Edward Davey, the minister for consumer affairs who has responsibility for the insolvency regime, unveiled several proposals this morning to increase the transparency over how pre-packs are managed.
He revealed plans which will place tougher new requirements on insolvency practitioners, particularly in the area of phoenix companies.
One proposal is that administrators will be required to give notice to creditors where they propose to sell a significant proportion of a company’s assets, or its business, to a connected party where the assets have not been openly marketed.
Davey said this will enable creditors to express concerns which the administrator would need to consider, or where the circumstances justify it, apply to the court to block the sale.
Administrators already need to provide a detailed explanation of why a pre-pack sale was undertaken to creditors in compliance with professional standard Statement of Insolvency Practice 16 (SIP 16).
These will in future need to be included in their administration proposals which are lodged at Companies House, making the information available to business as a whole, including credit reference agencies.
Administrators will also need to confirm that the sale price represents best value for the creditors.
Davey said: “The merits of pre-pack sales have continued to be the subject of much debate. I recognise that such sales offer a flexible and speedy means of rescue and can be the best way of maximising returns for creditors.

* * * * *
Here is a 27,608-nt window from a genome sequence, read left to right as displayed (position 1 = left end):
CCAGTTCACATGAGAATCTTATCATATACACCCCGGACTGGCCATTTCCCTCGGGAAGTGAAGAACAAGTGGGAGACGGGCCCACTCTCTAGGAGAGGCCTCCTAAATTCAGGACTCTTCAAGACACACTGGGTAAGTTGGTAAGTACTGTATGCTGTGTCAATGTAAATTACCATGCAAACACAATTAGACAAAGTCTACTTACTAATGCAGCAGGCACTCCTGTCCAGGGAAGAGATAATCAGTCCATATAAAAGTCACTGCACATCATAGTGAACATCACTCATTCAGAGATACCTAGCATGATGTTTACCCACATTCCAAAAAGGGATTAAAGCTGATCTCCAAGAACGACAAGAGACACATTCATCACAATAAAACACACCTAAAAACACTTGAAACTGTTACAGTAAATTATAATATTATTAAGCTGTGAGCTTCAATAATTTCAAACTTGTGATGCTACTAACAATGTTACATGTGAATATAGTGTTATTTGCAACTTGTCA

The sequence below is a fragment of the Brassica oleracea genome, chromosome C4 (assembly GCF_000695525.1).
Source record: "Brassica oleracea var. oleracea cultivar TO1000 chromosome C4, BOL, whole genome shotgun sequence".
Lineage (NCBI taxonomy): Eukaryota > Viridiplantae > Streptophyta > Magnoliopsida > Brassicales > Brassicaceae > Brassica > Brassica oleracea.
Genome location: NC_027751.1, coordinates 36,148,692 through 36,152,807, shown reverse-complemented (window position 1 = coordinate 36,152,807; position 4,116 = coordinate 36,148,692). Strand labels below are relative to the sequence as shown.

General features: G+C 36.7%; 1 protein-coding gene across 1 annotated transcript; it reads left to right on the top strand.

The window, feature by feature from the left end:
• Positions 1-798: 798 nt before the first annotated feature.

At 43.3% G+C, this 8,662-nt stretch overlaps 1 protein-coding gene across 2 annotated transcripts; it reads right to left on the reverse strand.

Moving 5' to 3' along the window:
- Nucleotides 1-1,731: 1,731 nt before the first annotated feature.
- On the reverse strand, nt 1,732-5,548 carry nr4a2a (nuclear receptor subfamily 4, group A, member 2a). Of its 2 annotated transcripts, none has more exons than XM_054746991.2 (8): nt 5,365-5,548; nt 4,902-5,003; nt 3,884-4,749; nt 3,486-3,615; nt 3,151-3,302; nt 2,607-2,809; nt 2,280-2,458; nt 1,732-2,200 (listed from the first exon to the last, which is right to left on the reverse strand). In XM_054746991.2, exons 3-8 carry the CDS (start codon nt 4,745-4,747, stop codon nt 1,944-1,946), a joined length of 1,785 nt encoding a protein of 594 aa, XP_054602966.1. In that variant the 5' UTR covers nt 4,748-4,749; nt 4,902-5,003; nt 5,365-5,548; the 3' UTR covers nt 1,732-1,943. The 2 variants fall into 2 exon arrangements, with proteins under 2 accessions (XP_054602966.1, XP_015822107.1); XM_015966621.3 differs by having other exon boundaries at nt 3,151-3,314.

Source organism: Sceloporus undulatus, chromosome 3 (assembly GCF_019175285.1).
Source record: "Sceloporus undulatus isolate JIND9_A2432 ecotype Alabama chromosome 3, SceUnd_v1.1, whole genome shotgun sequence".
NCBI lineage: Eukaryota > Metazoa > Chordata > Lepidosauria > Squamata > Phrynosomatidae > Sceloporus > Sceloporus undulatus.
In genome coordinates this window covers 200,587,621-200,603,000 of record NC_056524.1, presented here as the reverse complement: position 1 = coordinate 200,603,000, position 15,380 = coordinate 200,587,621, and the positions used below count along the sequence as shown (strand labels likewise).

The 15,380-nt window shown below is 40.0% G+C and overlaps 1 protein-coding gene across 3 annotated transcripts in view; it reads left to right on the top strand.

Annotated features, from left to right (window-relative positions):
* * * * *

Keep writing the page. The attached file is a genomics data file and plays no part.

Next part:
“We do not wish to outlaw them but they must be done fairly and reasonably. Particular concerns have been raised about sales of assets back to the current management, or other connected party, something that is often referred to as “phoenixism.”
Davey claimed that where such sales are at undervalue, creditors get less than they should.
He added: “Competitors who pay their debts in full also suffer. I want to make sure that creditors have a fair chance to have their voice heard. I also want to enable others to scrutinise such transactions after the event to ensure that deals being struck are fair in the circumstances.”
The Insolvency Service has also published today a report on the operation of SIP 16 during 2010. This follows the publication of previous reports during 2009.
The report examines the extent of compliance with SIP 16 by insolvency practitioners during 2010. Overall compliance during 2010 increased to 75 per cent, from 62 per cent in 2009.
The report on SIP 16 can be seen here: http://www.insolvency.gov.uk/insolvencyprofessionandlegislation/con_doc_register/registerindex.htm
Two other reports from the Insolvency Service were also published today. One is the 2010 Annual Review of Insolvency Practitioner Regulation. This can be viewed at: http://www.insolvency.gov.uk/insolvencyprofessionandlegislation/con_doc_register/registerindex.htm
The third report was a summary of responses to the consultation on pre-packs. This can be viewed at: http://www.insolvency.gov.uk/insolvencyprofessionandlegislation/con_doc_register/registerindex.htm